Deposits and scarp from the July 21, 2014 landslide in the Askja caldera, Iceland. Photo by Capture from RUV.is video. Most volcanoes are inherently unstable features. They are constructed of loose piles of volcanic debris (tephra) and lava flows on relatively steep slopes. This means that they can be prone to landslides. This is especially so inside calderas, a depression formed by the collapse of the land surface. The inner slopes are usually steep and crumbly, leading to the formation of weakened zones along the edges of the caldera. Landslides, triggered by earthquakes or merely due to gravitational forces on the slopes, can then happen, sending debris into the caldera. If its filled with water, then you can even get tsunamis within the caldera itself. It appears that just such a large landslide occurred on July 21, 2014 at Iceland's Askja (see above). The Askja caldera was formed during an eruption in 1875 and now a small lake sits in part of the volcanic depression. According to the Icelandic Meteorological Office report, the landslide at Askja was big enough to produce a tsunami in the caldera that filled the small Viti crater with lake water. The scarp from the landslide is impressive, showing a wide and tall part of the caldera's slope removed and deposited in and along the caldera lake. Check out the RUV overflight video of landslide to get a sense of just how big it was. Some rough estimates of the landslide from early information suggest it might be 50-60 million cubic meters of material and the tsunami inside the caldera could have been 50 meters. These large landslides are found at other caldera's as well. At Crater Lake in Oregon, Chaski Slide (see below) on the eastern side of the caldera is a landslide deposits that runs to the middle of the ~6.5 kilometer wide caldera. Parts of the walls of the caldera that moved are still visible above the lake waters, but most of the debris, including car-sized chunks, made it to the bottom of the calderas. The slide deposit is likely at least 7,500 years old, so it formed within a few hundred years after the eruption that created the caldera at Crater Lake (~7,700 years before present).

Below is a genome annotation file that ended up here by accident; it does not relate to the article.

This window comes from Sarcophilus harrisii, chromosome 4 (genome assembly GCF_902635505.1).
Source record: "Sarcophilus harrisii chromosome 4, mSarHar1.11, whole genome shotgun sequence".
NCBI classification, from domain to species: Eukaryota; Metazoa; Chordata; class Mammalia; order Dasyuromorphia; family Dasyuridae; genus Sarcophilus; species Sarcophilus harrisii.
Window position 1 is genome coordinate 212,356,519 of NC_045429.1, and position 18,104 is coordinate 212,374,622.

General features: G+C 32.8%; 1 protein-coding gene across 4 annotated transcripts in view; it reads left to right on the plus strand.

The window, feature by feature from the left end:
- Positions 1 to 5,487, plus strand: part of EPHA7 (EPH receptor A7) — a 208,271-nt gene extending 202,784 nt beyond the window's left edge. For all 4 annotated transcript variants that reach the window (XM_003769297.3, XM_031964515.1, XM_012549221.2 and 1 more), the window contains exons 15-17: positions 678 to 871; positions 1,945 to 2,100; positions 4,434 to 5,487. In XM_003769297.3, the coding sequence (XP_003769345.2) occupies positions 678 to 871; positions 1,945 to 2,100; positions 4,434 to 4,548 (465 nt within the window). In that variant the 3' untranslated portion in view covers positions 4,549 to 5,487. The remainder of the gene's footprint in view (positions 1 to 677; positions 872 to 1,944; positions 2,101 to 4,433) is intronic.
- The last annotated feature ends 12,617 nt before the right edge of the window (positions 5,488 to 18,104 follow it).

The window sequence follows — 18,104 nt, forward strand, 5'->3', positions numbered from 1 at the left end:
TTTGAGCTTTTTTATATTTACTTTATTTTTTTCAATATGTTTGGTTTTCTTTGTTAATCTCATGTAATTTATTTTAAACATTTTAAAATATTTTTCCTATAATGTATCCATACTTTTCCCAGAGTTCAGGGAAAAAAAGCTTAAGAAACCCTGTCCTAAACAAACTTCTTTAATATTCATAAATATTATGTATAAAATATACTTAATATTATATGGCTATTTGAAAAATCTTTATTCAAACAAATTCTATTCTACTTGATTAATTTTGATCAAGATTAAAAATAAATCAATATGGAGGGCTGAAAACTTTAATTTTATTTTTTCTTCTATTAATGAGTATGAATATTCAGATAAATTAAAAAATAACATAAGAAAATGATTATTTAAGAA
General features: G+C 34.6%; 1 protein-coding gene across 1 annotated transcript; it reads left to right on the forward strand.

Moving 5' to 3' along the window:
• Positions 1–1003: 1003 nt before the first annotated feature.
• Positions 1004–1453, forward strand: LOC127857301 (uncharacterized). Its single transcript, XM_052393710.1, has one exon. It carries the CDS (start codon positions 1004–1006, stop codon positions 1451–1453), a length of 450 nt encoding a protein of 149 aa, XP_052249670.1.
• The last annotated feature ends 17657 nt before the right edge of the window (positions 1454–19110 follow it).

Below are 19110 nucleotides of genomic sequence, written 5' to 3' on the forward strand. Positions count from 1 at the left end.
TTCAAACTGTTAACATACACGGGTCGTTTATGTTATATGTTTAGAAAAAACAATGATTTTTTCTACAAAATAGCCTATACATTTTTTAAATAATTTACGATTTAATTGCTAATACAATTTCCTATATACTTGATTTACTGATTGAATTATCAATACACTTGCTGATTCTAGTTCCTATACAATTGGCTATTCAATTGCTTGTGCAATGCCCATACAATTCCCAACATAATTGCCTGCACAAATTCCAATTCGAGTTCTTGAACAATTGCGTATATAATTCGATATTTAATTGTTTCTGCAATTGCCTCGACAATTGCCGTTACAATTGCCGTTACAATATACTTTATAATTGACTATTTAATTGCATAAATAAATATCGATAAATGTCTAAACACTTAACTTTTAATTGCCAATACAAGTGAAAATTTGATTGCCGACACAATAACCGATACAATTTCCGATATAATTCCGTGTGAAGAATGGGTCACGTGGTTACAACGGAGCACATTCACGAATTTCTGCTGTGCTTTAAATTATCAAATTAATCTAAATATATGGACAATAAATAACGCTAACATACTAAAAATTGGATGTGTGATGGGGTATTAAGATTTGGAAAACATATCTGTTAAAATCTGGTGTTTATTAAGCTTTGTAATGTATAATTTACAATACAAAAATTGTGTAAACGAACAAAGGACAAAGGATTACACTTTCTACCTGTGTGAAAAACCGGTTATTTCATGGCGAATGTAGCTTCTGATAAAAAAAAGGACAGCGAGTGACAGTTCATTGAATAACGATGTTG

Bathymetry of Crater Lake's floor, with Chaski Slide shown on the left. Illustration by USGS. All of this action at Askja appears to have happened unrelated to any eruption or earthquake activity, although the IMO did post a picture of a mysterious plume that was spotted at Askja on July 21 just after the landslide likely occurred. Likely this is dust and possibly steam related to the landslide.